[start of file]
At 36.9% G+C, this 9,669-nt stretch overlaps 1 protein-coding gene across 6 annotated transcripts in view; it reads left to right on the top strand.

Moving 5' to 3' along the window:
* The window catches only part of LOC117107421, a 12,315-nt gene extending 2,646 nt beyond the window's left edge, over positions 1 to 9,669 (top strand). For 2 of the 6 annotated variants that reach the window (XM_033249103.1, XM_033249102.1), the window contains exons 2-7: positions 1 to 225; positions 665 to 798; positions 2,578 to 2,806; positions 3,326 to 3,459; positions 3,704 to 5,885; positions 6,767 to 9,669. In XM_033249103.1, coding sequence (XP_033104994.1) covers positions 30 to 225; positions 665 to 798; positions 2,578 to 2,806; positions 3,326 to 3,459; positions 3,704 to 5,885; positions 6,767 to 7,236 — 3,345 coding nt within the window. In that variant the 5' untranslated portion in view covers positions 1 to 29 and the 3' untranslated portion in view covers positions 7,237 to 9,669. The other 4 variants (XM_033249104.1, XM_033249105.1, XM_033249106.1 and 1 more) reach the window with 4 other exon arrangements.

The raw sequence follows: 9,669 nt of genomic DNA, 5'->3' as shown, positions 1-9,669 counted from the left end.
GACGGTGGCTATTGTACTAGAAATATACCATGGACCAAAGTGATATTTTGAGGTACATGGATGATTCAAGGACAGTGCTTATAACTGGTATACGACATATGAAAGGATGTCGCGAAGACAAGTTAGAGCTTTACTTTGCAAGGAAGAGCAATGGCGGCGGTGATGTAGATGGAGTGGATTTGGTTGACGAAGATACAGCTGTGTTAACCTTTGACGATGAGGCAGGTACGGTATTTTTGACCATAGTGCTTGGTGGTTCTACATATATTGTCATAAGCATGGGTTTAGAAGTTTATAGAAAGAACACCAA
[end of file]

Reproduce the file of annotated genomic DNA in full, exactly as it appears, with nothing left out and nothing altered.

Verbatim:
At 36.9% G+C, this 9,669-nt stretch overlaps 1 protein-coding gene across 6 annotated transcripts in view; it reads left to right on the top strand.

Moving 5' to 3' along the window:
* The window catches only part of LOC117107421, a 12,315-nt gene extending 2,646 nt beyond the window's left edge, over positions 1 to 9,669 (top strand). For 2 of the 6 annotated variants that reach the window (XM_033249103.1, XM_033249102.1), the window contains exons 2-7: positions 1 to 225; positions 665 to 798; positions 2,578 to 2,806; positions 3,326 to 3,459; positions 3,704 to 5,885; positions 6,767 to 9,669. In XM_033249103.1, coding sequence (XP_033104994.1) covers positions 30 to 225; positions 665 to 798; positions 2,578 to 2,806; positions 3,326 to 3,459; positions 3,704 to 5,885; positions 6,767 to 7,236 — 3,345 coding nt within the window. In that variant the 5' untranslated portion in view covers positions 1 to 29 and the 3' untranslated portion in view covers positions 7,237 to 9,669. The other 4 variants (XM_033249104.1, XM_033249105.1, XM_033249106.1 and 1 more) reach the window with 4 other exon arrangements.

The raw sequence follows: 9,669 nt of genomic DNA, 5'->3' as shown, positions 1-9,669 counted from the left end.
GACGGTGGCTATTGTACTAGAAATATACCATGGACCAAAGTGATATTTTGAGGTACATGGATGATTCAAGGACAGTGCTTATAACTGGTATACGACATATGAAAGGATGTCGCGAAGACAAGTTAGAGCTTTACTTTGCAAGGAAGAGCAATGGCGGCGGTGATGTAGATGGAGTGGATTTGGTTGACGAAGATACAGCTGTGTTAACCTTTGACGATGAGGCAGGTACGGTATTTTTGACCATAGTGCTTGGTGGTTCTACATATATTGTCATAAGCATGGGTTTAGAAGTTTATAGAAAGAACACCAA